ANCHORAGE - Thousands of years after most woolly mammoths in the world had died off, the giant mammals were thriving on the grasses of a remote Alaska island, according to a report published Thursday.
R. Dale Guthrie, a Fairbanks researcher, said radiocarbon dating of a tooth fossil shows mammoths still roamed St. Paul Island in the Bering Sea about 8,000 years ago, at least 3,000 years after widespread extinction of the species.
"This is the first one found in the New World," Guthrie said. "It was there because of very unique circumstances."
Woolly mammoths became extinct across the plains of Europe, Asia and North America at the end of the prehistoric period called Pleistocene, about 11,000 years ago. But some of the animals survived well into the next era, Holocene, after being stranded on St. Paul Island, Guthrie wrote in an article published Thursday in the science journal Nature.
Other cases of Holocene survival have been documented, including a specimen found on Wrangel Island in northern Russia that suggests extinction there occurred about 3,700 years ago.
But the St. Paul fossil represents the first known case in the Americas, according to Guthrie, a professor emeritus at the Institute of Arctic Biology at the University of Alaska Fairbanks. Older dated mammoth fossils are regularly found throughout Alaska and the Yukon Territory.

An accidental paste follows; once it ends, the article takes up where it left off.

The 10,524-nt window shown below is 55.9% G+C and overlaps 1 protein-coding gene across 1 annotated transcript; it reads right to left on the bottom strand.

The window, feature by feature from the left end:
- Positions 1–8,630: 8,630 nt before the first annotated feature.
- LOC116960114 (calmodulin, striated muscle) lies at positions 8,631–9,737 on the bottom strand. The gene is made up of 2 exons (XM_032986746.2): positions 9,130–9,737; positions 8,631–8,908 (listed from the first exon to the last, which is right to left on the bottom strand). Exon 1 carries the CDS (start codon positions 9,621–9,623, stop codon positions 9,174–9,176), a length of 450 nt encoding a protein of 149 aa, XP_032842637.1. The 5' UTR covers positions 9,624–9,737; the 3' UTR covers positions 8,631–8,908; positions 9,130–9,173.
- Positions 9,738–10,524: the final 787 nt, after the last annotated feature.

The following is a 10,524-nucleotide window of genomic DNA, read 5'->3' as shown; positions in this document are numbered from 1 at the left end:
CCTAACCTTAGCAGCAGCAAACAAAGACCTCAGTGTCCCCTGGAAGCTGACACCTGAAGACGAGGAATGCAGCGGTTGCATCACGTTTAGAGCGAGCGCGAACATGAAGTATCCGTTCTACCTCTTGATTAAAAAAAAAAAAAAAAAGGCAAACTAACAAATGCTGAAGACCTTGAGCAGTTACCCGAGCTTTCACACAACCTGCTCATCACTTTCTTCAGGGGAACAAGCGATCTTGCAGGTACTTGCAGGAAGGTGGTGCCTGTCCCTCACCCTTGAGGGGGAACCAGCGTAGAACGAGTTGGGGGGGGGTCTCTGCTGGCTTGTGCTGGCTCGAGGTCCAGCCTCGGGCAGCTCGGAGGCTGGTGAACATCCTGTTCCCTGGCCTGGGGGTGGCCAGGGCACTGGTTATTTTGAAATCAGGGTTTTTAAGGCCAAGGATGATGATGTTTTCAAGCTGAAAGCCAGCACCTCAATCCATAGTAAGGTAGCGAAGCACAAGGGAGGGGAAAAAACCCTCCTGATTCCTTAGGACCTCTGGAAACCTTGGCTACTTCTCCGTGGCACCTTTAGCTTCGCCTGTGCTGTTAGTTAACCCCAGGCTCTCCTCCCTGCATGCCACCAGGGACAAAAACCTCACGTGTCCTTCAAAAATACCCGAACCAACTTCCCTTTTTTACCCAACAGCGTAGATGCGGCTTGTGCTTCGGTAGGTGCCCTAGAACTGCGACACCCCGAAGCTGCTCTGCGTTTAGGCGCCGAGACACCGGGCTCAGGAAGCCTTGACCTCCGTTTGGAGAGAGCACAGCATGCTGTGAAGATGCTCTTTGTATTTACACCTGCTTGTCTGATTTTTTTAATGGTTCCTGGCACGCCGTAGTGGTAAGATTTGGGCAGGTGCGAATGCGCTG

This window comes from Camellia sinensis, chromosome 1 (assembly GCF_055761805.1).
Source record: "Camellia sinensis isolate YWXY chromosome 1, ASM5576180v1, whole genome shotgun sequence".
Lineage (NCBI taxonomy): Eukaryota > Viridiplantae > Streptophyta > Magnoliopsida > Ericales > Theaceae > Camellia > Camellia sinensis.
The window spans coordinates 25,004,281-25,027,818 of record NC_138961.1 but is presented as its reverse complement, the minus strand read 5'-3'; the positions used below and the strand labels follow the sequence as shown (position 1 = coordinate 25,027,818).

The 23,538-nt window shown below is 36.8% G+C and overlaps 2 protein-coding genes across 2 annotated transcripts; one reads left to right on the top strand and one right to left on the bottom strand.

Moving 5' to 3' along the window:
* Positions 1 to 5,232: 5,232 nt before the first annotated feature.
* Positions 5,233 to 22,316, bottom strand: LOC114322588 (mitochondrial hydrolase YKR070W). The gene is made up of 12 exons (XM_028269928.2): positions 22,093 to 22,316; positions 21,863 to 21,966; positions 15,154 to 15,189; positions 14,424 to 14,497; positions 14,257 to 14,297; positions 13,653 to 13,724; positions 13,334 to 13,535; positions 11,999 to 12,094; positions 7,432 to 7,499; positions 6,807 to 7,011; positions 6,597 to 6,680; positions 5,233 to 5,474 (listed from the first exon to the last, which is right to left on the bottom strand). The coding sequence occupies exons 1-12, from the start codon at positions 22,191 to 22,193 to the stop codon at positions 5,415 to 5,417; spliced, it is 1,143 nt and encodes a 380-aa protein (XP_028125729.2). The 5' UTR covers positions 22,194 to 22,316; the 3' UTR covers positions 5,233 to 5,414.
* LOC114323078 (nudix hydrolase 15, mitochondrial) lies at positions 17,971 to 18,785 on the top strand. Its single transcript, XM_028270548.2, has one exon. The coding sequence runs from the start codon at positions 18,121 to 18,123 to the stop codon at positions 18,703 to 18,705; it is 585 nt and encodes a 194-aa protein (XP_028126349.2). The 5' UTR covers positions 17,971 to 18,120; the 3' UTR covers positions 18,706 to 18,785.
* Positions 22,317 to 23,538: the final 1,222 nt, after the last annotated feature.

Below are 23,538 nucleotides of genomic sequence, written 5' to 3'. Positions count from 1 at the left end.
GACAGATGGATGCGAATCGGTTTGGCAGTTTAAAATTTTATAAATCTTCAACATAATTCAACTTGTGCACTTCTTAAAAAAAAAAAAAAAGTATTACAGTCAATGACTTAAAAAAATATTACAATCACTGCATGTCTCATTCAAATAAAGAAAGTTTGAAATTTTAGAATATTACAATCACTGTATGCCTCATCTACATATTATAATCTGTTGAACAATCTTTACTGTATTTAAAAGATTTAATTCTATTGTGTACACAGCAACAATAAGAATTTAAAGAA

"This is an important find," said Paul Matheus, a researcher with UAF's Alaska Quaternary Center. "It's equivalent to finding a 50-million-year-old dinosaur, instead of a 65-million-year-old dinosaur. One find with the right date can change all of our ideas."
The St. Paul mammoths might have continued there for hundreds of years more until the island reached its present size of 36 square miles about 5,000 years ago, Guthrie said. St. Paul, which was created during the last major glacial meltdown 13,000 years ago, is part of the Pribilof Islands about 750 miles west of Anchorage.
"This was a very large island 13,000 years ago," Guthrie said. "As the water continued to come up, it became more and more restrictive until the mammoths just weren't able to make it."
The specimen - a fragment of a molar - differs significantly from mammoth fossils found throughout Alaska. It's smaller, suggesting the St. Paul mammoths began downsizing in response to a shrinking environment that was once a vast plain.
"I see it as an evolutionary change," Guthrie said.
Guthrie's study was part of a larger radiocarbon dating project that looked at extinct species, including mammoths from Alaska. Research included analyzing fossils stored at several museums, including the Smithsonian Institution's National Museum of Natural History in Washington, D.C. That's where Guthrie found the St. Paul fossil, which was excavated in 1964 from a northeast corner of the island.
Evidence that an isolated population of mammoths survived raises questions. For example, why did the St. Paul population survive while others perished on the mainland and neighboring islands?
Because widespread extinction coincided with the arrival of humans in the region, Guthrie speculates that people might have played a significant role. Other possible contributors include climate changes that altered the mammoths' feeding grounds and increasing competition from Holocene mammals such as bison and moose.
"Major changes in the world were occurring at this time," Guthrie said. "There was such a cataclysmic shift."
For more on mammoths, check out www.nature.com